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24 Jul 2011, 12:21 am

To propose a highly-correlative metaphor, what you are doing is essentially coming to the defense of a banned troll, and on a website of which you are not a member. Trolls get banned for being disruptive, with or without a diagnosis of mental instability, since it is bad to allow a troll to disrupt a thread, a forum, or an entire website.

He deserved to be expelled from the synagogue for being disruptive during services.

Deal with it.


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24 Jul 2011, 12:22 am

I was thinking it was fair they kicked him out but I wasn't sure if I was understanding the article but apparently I was. Harassing people and crashing two weddings, and causing people to call the police twice.



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24 Jul 2011, 12:28 am

I think it's fair. He was being disruptive.


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Roman
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24 Jul 2011, 12:35 am

League_Girl wrote:
I was thinking it was fair they kicked him out but I wasn't sure if I was understanding the article but apparently I was. Harassing people and crashing two weddings, and causing people to call the police twice.


There is one problem here: they didn't specify the following details:

1) WHAT did he do to "harass" people?

2) WHAT did he do to "crash two weddings"?

3) WHAT did he do to "cause the people to call a police"?

Now here is what I suspect. What if in all three cases the answer is "him talking about himself too much", as evidenced by the following quote:

League_Girl wrote:
or the congregants of Young Israel, which like many synagogues is increasingly security-conscious since Sept. 11, Milton Kapner never posed a physical threat. But the fast-talking guest, who told congregants he graduated from Columbia University and lost his home in Needham, began making people feel uncomfortable, even chasing some away from services.


Now, I have a good reason to ask the above three questions. I believe that the answers to these questions are crucial when it comes to deciding whether it was his fault or not. And, in particular, if the answers to these three questions have anything to do with him talking about himself, then I would say no it is not his fault. Now you might ask me "isn't crashing a wedding a little more than just talking about oneself?" Well, not necessarily. Let me illustrate one way in which him talking about himself can be behind ALL THREE of the above items:

1) He talkied about himself too much. Others indicated they didn't want to engage in a conversation. He didn't seem to hear them, and continued to push the topic. As a result, they felt "harassed" since they were "forced" to talk about something they didn't want to

2) He was talking about himself during the weddings. As a result, they decided to re-schedule the weddings just so that he won't be around to spoil the situation

3) Other people saw how "weird" he was and, as a result, they have "decided" that he might do something worse, so they called a police. In reality he didn't plan to do anything "worse"; it was merely other people's misinterpretation

Now do you see how, in all of three cases OTHER PEOPLE play key role in making the allegations "real"? Perhaps if he behaved in exact same way while others were a bit more tolerant, then they won't feel "harassed", the weddings won't be "crashed", nor would anyone be "forced to call a police". The problem with NT-s in general is that they don't overanalize all of the why-s. They would typically use some general sounding terms, like the ones above, without dissecting what is behind them. As a result, an audience will automatically side with the NT-s side of the story.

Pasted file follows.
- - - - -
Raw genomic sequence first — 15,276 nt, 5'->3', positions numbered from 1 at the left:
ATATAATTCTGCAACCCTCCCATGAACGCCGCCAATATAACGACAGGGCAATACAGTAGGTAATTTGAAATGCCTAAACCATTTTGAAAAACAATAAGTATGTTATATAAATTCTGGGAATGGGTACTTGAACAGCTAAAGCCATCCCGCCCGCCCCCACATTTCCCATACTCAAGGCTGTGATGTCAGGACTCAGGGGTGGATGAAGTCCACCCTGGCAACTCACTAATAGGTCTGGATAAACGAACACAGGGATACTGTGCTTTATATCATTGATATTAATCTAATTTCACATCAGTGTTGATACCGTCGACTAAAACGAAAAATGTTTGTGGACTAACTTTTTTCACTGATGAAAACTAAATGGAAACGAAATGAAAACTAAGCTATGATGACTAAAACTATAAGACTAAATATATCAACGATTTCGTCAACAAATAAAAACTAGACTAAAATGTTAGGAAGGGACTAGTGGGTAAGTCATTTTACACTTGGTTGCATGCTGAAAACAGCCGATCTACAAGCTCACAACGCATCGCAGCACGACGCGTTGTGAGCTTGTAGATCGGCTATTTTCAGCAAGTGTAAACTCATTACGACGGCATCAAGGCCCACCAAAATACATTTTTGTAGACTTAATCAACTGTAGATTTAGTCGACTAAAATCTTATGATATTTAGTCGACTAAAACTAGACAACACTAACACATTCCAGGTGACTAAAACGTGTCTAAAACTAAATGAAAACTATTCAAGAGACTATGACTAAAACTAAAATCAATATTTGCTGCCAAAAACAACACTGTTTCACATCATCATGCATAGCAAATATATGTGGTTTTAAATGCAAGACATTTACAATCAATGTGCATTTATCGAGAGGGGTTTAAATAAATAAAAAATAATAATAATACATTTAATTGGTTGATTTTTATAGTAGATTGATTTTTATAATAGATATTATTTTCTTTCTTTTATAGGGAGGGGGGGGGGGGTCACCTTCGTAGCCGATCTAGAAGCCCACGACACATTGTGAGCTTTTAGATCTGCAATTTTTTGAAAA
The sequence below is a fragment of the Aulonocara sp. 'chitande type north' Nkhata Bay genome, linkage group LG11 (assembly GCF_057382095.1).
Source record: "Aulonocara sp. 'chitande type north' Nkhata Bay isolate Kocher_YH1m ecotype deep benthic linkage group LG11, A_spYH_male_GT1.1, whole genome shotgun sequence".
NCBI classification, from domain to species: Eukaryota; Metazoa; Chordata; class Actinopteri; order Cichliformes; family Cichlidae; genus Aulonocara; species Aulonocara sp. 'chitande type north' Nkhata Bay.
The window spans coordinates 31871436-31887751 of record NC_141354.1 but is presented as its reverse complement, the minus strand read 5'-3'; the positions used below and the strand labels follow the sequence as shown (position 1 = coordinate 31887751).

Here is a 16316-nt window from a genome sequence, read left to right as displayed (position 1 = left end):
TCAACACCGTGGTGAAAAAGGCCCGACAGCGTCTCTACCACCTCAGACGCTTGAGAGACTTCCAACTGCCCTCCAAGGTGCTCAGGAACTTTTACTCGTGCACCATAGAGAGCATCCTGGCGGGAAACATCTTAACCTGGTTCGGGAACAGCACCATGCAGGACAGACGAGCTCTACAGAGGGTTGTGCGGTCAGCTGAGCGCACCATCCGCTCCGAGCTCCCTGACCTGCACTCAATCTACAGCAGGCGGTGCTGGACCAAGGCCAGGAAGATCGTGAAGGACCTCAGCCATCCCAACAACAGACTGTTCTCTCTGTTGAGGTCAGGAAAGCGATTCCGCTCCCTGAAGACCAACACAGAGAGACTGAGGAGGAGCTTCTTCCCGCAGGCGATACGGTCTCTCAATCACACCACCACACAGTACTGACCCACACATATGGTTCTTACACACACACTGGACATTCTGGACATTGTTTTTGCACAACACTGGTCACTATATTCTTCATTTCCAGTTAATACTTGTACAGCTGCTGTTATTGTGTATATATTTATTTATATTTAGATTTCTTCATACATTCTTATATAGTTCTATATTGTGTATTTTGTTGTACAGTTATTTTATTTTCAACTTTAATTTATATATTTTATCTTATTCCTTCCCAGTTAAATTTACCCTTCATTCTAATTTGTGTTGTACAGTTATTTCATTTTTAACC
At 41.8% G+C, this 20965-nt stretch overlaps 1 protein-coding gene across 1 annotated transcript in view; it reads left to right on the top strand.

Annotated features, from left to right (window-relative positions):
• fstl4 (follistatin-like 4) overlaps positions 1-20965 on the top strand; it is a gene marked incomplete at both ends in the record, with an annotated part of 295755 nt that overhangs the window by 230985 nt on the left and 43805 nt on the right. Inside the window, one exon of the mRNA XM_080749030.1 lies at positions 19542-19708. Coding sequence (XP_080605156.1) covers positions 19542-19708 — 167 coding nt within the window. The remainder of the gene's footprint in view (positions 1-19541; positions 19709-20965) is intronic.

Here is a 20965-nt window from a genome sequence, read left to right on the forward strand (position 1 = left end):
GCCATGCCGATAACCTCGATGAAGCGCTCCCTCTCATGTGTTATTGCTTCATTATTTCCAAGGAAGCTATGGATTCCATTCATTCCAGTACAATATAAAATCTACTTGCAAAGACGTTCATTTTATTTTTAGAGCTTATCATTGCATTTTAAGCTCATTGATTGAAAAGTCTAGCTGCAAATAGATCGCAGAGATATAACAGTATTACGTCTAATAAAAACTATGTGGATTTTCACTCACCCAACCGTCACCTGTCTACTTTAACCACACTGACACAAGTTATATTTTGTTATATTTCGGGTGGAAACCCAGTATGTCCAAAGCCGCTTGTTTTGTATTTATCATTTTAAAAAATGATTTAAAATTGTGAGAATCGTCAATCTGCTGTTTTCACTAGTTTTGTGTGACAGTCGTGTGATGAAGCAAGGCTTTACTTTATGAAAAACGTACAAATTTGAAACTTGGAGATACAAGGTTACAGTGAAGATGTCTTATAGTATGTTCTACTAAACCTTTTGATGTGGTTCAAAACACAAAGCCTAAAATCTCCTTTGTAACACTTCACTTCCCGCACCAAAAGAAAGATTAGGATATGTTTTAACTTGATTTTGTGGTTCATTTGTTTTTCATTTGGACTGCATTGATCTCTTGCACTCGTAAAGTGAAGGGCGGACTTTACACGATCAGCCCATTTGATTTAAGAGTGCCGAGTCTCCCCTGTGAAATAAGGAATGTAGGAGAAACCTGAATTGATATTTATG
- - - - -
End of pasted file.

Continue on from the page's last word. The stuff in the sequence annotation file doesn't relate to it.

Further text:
Last edited by Roman on 24 Jul 2011, 1:17 am, edited 1 time in total.

Roman
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24 Jul 2011, 12:51 am

Fnord wrote:
To propose a highly-correlative metaphor, what you are doing is essentially coming to the defense of a banned troll, and on a website of which you are not a member. Trolls get banned for being disruptive, with or without a diagnosis of mental instability, since it is bad to allow a troll to disrupt a thread, a forum, or an entire website.

He deserved to be expelled from the synagogue for being disruptive during services.

Deal with it.


Well, we are now talking about real life rather than internet trolling. In the real life, being "kicked out" has a lot more serious consequences for the supposed "troll" and this kind of attitude doesn't do justice to aspies. For example, I had a history of developing bad reputation at the schools I went to. Now, it took me to ONLY spoil opinions of a couple of professors. After having done that, the reputation would spread on its own. Most people would not really care what happened or why. They would pretty much have your attitude: "why defend a troll?" and "why do it on a website they are not a member?" (after all, they didn't interact with me to begin with, so why not just trust an opinion of someone who did). Now as a result of this attitude it was sheer luck I found exactly TWO people (one from each of these two schools) to save me from my career being ruined.

I think "trolls" and "aspies" have a lot in common. Neither of them are real threat; in both cases it is just "nuisance". Now, we all know that aspies are NOT trolls and a lot DO have good intentions, which are misunderstood by NT-s. So, for the same reason, it is also possible that some trolls have good intentions too. Now, yes, there are trolls with bad intentions. But, as they said, a person is "innocent till proven guilty". So for that reason trolls need to be given a chance. In fact trolls should be the first ones to get this chance. Giving a chance to a criminal who would physically hurt others is simply not safe. But a troll doens't even hurt anyone, so why judge?



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24 Jul 2011, 1:19 am